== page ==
By: Mike Spielman of www.Abort73.com
Last week, I talked about the Battle of Ideas abortion debate that took place between Ann Furedi and John Wyatt in 2008. It turns out that Ann Furedi had another go round in the Battle of Ideas debate last October, this time with American writer, Will Saletan. As was true in 2008, both participants were pro-choice. The intellectual dishonesty of such a pairing notwithstanding, I was again surprised by how much there was worth noting.
Ann Furedi is the chief executive director of the British Pregnancy Advisory Service (BPAS), which is the largest independent abortion provider in the UK. Will Saletan covers science, tech, and politics for Slate magazine, and it wasan article he wrote in November 2010 that laid the groundwork for their debate–specifically his suggestion that pro-choicers should "reconsider the legality of second-trimester abortions."
Hearing that, you might think that Saletan has a moral objection to killing a baby so far into pregnancy. As it turns out, his suggestion is a purely pragmatic one. He holds it out as a negotiating tool, speculating that if pro-choicers will concede their support of late-term abortion, perhaps pro-lifers will concede their opposition to contraception. As much as Saletan "hate(s) the crudity of bringing criminal law into such personal matters," he calls this a compromise he could tolerate and believes the net result would be fewer abortions. "In exchange for a 12-week deadline on elective abortion," Saletan writes, "women would get better options for avoiding pregnancy."
In response to Saletan's article, Ann Furedi published one of her own, "A Moral Defence of Late Abortion." In it, she argues that if you're going to legally restrict any abortion, you must legally restrict every abortion. Why? Because she recognizes that there is no moral difference between aborting early in pregnancy and aborting late in pregnancy. Consider these excerpts from her piece:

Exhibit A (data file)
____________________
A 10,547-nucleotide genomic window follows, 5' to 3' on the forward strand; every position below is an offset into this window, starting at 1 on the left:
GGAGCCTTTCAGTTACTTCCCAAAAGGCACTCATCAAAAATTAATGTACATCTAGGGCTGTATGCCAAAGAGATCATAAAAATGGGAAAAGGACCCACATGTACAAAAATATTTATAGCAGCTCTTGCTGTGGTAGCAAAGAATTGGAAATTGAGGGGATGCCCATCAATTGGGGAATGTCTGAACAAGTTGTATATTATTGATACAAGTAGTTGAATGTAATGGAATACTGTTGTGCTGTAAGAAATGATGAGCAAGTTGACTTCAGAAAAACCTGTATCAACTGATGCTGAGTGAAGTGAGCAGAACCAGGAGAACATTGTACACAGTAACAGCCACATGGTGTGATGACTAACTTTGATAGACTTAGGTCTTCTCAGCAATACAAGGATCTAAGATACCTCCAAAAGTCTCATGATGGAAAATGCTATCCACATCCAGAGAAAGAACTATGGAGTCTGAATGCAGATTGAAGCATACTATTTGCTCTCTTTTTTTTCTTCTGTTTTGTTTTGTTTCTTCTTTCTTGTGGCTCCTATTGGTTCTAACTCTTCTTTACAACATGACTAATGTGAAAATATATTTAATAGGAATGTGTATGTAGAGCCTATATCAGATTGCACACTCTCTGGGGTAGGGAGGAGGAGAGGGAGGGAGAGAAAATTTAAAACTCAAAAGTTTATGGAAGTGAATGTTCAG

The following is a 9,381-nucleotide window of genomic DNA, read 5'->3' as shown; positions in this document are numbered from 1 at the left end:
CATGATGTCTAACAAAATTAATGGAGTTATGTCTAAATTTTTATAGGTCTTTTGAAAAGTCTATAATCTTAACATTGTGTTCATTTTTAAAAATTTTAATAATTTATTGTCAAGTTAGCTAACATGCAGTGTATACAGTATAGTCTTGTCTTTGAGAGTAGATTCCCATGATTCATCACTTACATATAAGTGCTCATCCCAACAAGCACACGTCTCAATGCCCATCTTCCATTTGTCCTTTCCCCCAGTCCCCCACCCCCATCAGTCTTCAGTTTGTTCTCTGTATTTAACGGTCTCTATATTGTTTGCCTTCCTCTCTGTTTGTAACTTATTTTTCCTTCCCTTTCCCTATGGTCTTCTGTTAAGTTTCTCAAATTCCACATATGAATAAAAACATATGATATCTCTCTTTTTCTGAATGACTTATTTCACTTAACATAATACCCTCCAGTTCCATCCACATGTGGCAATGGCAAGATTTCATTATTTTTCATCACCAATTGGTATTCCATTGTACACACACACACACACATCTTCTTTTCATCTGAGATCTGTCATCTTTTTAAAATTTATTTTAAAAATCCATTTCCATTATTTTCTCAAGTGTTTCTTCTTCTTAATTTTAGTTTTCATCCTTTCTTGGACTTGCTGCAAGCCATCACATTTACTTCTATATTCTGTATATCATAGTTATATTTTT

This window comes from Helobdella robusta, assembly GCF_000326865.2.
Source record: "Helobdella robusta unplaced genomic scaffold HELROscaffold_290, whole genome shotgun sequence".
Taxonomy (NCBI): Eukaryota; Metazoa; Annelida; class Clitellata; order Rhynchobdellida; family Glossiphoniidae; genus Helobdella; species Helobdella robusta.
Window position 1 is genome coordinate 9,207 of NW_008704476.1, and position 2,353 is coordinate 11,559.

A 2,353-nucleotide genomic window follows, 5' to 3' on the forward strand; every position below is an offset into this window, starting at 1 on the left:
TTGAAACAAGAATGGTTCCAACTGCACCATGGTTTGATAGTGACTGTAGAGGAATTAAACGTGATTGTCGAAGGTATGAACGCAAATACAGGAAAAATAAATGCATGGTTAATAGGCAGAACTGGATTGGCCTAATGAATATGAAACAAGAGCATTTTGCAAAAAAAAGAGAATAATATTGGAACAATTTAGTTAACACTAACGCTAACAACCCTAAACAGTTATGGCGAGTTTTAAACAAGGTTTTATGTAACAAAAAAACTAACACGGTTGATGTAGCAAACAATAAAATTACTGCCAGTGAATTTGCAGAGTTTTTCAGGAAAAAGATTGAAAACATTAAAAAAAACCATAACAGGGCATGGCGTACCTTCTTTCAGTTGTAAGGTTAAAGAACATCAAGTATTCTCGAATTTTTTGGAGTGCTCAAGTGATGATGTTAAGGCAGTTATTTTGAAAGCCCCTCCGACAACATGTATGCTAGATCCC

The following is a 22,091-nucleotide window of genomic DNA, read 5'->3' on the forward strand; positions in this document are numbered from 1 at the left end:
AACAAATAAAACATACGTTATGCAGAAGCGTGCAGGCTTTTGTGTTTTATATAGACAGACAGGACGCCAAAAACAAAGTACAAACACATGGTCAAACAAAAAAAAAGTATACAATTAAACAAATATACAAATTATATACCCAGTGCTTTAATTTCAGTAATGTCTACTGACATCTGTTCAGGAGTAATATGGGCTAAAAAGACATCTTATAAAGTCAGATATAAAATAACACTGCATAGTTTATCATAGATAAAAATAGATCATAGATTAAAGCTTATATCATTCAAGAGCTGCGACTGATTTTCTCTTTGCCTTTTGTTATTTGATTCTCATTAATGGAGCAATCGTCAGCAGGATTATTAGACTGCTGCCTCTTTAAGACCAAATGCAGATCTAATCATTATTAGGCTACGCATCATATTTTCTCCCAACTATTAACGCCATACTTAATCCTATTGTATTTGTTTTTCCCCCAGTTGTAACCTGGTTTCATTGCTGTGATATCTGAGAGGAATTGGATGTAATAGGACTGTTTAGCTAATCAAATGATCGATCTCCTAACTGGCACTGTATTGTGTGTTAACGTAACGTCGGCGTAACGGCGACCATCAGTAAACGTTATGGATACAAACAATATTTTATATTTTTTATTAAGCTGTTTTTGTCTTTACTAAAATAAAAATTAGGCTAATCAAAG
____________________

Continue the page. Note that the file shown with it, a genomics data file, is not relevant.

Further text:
To me, the argument for a gradualist approach to the ethical rightness or wrongness of abortion that depends on the gestation of the fetus is weak, lacks intellectual consistency, and seems self-serving.
To the ‘ethical straddlers’ concerned about gestation we must ask: is there anything qualitatively different about a fetus at, say, 28 weeks that gives it a morally different status to a fetus at 18 weeks or even eight weeks? It certainly looks different because its physical development has advanced. At 28 weeks we can see it is human – at eight weeks a human embryo looks much like that of a hamster. But are we really so shallow, so fickle, as to let our view on moral worth be determined by appearance? Even if at five weeks we can only see an embryonic pole, we know that it is human. The heart that can be seen beating on an ultrasound scan at six weeks is as much a human heart as the one that beats five months later.
Indeed, from the time of conception, as soon as embryonic cells begin to divide, an entity with the potential to become a person is created. It is the product of a man and a woman, but distinct from them. It has a unique DNA and, unless its development is interrupted or fails, it will be born as a child.